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Using KinectAudio for audio playback RRS feed

  • Question

  • Hi Kinect / Unity guys :) !

    I would like to use the AudioSource Reader of the Kinect SDK in Unity in order to have an audio playback. What I did is when I get a valid AudioBeamFrame (not null), I copy the data into a byte array and convert it to a float array in order to be readable by a Unity AudioClip. I have something that is working but the sound I get is intermittent.

    This is my code :

    byte[] aBytes = new byte[_Sensor.AudioSource.SubFrameLengthInBytes];
    subframe.CopyFrameDataToArray(aBytes);
                
    Buffer.BlockCopy(aBytes, 0, audioFloats, 0, aBytes.Length);
    
    
    AudioClip myClip = AudioClip.Create("MyAudioSample", 16000, 1, 16000, false, false);
    myClip.SetData(audioFloats, 0);
    
    audio.clip = myClip;
    audio.Play();

    Have you ever experienced this guys ?

    Any input welcome :)


    Tuesday, January 20, 2015 10:21 PM

Answers

  • You will have to double buffer the audio and typically you will want a separate thread that is always poll the audio in 50ms blocks. Depending on how long you take to process the buffer and capture the next block, you may be missing audio that is going to result in clicks/pops

    Carmine Sirignano - MSFT

    Wednesday, January 21, 2015 7:32 PM
  • Ok guys, I finally found what I was looking for.

    In Unity, the kinect can be used as a Microphone, so you can do this to have an audio playback :

    using UnityEngine;
    using System.Collections;
    public class MicStreamer : MonoBehaviour
    {
    
        void Start(){
            StartCoroutine(StartRecord());
        }
    
        private IEnumerator StartRecord()
        {
            
            audio.clip = Microphone.Start(Microphone.devices[0], true, 5, 16000);
            /*
         the longer the mic recording time, the less often there are "hiccups" in game performance
         but also due to being pitched down, the playback gradually falls farther behind the recording
         */
    
            StartCoroutine(StartPlay(audio.clip));
            yield return new WaitForSeconds(5);
            StartCoroutine(StartRecord()); //swaps audio buffers, begins recording and playback of new buffer
            /* it is necessary to swap buffers, otherwise the audioclip quickly becomes too large and begins to slow down the system */
            
        }
        
        private IEnumerator StartPlay(AudioClip buffer)
        {
            audio.clip = buffer;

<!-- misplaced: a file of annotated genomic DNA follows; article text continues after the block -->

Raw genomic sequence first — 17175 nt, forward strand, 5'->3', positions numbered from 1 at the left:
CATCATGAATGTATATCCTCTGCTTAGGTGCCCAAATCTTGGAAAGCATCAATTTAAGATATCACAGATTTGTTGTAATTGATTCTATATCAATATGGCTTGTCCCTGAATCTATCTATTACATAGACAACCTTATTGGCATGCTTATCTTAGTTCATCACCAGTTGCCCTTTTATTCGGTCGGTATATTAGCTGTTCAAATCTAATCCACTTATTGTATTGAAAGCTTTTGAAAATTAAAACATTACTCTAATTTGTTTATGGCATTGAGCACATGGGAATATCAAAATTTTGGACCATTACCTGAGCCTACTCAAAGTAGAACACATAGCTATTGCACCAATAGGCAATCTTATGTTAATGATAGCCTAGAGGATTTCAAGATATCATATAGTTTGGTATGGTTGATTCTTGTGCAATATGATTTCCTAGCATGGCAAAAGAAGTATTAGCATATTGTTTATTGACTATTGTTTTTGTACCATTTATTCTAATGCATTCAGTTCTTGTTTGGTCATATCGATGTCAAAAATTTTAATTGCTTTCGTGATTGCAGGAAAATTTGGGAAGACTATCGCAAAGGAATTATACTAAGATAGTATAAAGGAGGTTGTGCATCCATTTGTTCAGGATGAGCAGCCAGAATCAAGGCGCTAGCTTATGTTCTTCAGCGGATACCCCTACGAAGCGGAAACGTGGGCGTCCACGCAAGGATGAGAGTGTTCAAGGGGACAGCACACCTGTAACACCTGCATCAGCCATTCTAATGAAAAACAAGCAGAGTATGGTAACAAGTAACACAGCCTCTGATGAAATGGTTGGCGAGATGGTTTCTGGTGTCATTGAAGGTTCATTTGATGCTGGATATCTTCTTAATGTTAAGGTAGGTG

yield return new WaitForSeconds(.01f);
            audio.Play();
        }
    }

    Friday, January 30, 2015 4:57 PM

All replies

  • You will have to double buffer the audio and typically you will want a separate thread that is always poll the audio in 50ms blocks. Depending on how long you take to process the buffer and capture the next block, you may be missing audio that is going to result in clicks/pops

    Carmine Sirignano - MSFT

    Wednesday, January 21, 2015 7:32 PM
  • Yes I was thinking about that but I am not really sure on how to have real multithreading in Unity.
    Wednesday, January 21, 2015 7:56 PM
  • I think that the Duration property of AudioBeamSubFrame is giving me a wrong value. The current value is 160 seconds and given the audio specs : 16 000Hz sample rate, 32-bit (4bytes) precision , 1024 bytes in a frame, so a subframe duration should be : 1024 / 4 = 256 samples in one subframe meaning 256 / 16000 seconds, 16 ms. Am I right ?




    Wednesday, January 21, 2015 9:42 PM
  • Ok guys, I finally found what I was looking for.

    In Unity, the kinect can be used as a Microphone, so you can do this to have an audio playback :

    using UnityEngine;
    using System.Collections;
    public class MicStreamer : MonoBehaviour
    {
    
        void Start(){
            StartCoroutine(StartRecord());
        }
    
        private IEnumerator StartRecord()
        {
            
            audio.clip = Microphone.Start(Microphone.devices[0], true, 5, 16000);
            /*
         the longer the mic recording time, the less often there are "hiccups" in game performance
         but also due to being pitched down, the playback gradually falls farther behind the recording
         */
    
            StartCoroutine(StartPlay(audio.clip));
            yield return new WaitForSeconds(5);
            StartCoroutine(StartRecord()); //swaps audio buffers, begins recording and playback of new buffer
            /* it is necessary to swap buffers, otherwise the audioclip quickly becomes too large and begins to slow down the system */
            
        }
        
        private IEnumerator StartPlay(AudioClip buffer)
        {
            audio.clip = buffer;
            yield return new WaitForSeconds(.01f);
            audio.Play();
        }
    }

    Friday, January 30, 2015 4:57 PM